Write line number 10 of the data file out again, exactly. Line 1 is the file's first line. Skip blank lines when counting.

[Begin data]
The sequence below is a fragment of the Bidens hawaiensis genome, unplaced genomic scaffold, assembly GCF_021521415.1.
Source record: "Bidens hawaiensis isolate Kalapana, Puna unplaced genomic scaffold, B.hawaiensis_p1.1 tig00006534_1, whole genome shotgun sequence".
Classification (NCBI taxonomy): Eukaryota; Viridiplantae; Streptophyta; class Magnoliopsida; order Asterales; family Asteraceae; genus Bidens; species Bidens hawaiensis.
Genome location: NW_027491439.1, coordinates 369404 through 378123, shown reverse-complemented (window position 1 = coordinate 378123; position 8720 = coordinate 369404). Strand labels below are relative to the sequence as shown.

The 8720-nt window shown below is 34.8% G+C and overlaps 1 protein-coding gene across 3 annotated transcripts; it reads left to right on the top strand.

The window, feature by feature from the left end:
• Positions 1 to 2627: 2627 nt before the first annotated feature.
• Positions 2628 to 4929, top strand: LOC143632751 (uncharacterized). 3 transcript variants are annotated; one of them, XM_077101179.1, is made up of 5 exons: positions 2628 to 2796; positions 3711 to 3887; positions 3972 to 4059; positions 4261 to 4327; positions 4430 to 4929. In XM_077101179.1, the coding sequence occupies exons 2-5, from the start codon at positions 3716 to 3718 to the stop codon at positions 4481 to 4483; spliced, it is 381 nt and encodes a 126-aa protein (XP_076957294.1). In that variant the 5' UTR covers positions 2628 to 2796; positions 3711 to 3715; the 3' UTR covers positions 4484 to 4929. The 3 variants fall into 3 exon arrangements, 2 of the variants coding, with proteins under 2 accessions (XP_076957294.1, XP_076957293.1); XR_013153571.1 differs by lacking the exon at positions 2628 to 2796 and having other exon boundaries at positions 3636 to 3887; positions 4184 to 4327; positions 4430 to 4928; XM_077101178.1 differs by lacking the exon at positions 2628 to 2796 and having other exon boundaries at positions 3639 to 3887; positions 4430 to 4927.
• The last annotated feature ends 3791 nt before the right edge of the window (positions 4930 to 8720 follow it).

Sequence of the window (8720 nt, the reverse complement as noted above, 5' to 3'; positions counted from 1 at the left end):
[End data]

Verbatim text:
Sequence of the window (8720 nt, the reverse complement as noted above, 5' to 3'; positions counted from 1 at the left end):